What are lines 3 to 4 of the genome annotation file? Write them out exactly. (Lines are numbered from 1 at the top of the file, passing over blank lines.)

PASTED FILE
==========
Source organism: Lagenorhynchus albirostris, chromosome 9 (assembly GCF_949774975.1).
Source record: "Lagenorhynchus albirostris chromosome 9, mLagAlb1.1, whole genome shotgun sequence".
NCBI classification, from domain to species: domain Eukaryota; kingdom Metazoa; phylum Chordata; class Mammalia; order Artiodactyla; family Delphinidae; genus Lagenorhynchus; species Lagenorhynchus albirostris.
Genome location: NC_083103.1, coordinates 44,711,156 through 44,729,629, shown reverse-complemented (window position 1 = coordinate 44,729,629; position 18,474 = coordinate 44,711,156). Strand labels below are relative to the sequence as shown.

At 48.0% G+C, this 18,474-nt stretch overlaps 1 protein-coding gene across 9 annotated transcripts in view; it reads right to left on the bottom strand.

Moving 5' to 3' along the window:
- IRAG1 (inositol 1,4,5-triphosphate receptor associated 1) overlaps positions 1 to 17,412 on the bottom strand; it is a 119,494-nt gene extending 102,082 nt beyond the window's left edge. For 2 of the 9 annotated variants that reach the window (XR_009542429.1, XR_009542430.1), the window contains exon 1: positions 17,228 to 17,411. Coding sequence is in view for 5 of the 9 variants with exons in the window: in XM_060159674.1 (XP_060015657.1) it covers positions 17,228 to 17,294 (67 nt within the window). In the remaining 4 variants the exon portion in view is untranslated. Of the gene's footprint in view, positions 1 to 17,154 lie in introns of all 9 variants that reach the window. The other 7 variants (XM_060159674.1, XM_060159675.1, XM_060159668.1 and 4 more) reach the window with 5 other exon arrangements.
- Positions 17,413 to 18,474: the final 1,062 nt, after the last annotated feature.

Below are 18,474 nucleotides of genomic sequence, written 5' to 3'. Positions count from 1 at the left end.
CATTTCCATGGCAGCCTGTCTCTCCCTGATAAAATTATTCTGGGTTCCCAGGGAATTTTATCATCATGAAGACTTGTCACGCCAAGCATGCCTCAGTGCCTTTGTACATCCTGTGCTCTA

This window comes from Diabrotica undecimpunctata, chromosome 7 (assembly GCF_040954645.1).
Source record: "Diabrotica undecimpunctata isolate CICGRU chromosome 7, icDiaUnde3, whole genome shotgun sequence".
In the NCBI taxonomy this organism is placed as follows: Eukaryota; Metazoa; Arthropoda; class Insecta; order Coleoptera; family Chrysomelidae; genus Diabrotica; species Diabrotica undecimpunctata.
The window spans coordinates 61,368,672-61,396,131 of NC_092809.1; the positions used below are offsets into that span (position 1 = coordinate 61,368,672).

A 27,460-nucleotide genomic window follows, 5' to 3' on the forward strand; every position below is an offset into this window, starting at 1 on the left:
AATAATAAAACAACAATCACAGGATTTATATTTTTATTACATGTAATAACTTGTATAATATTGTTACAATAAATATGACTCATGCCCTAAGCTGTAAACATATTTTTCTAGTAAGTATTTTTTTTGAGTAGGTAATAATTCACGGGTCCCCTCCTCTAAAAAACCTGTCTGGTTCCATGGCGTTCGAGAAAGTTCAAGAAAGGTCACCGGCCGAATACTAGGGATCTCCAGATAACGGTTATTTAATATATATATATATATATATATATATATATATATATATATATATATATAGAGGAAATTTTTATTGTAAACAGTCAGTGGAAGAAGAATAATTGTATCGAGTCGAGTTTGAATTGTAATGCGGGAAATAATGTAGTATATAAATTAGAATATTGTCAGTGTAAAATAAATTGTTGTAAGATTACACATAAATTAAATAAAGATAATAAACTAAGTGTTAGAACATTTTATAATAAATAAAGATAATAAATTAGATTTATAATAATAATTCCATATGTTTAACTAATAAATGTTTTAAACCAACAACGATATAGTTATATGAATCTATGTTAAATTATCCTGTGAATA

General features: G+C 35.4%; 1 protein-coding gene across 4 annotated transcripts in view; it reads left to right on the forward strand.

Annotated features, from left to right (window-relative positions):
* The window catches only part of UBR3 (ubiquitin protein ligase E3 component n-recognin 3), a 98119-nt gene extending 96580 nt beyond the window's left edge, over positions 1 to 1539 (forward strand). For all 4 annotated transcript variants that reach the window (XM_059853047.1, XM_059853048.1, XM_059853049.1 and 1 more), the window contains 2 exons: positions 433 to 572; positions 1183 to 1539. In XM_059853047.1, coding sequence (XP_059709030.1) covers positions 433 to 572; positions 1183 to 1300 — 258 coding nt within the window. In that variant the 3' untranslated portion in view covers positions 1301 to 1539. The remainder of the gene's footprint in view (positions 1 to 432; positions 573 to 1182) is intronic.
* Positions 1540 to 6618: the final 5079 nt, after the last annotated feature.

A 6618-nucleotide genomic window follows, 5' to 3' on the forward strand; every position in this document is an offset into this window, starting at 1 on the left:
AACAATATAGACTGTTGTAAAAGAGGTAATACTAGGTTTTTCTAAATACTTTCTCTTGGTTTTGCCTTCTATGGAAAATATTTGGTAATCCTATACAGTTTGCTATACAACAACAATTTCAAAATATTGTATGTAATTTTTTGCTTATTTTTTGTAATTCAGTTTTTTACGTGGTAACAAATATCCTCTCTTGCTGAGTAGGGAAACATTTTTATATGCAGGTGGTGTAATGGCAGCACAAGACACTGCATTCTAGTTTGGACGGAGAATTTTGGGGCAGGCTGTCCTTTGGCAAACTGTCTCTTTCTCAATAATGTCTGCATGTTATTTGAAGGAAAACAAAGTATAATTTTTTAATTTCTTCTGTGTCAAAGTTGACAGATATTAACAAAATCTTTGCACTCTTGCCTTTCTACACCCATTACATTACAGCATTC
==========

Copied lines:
NCBI classification, from domain to species: domain Eukaryota; kingdom Metazoa; phylum Chordata; class Mammalia; order Artiodactyla; family Delphinidae; genus Lagenorhynchus; species Lagenorhynchus albirostris.
Genome location: NC_083103.1, coordinates 44,711,156 through 44,729,629, shown reverse-complemented (window position 1 = coordinate 44,729,629; position 18,474 = coordinate 44,711,156). Strand labels below are relative to the sequence as shown.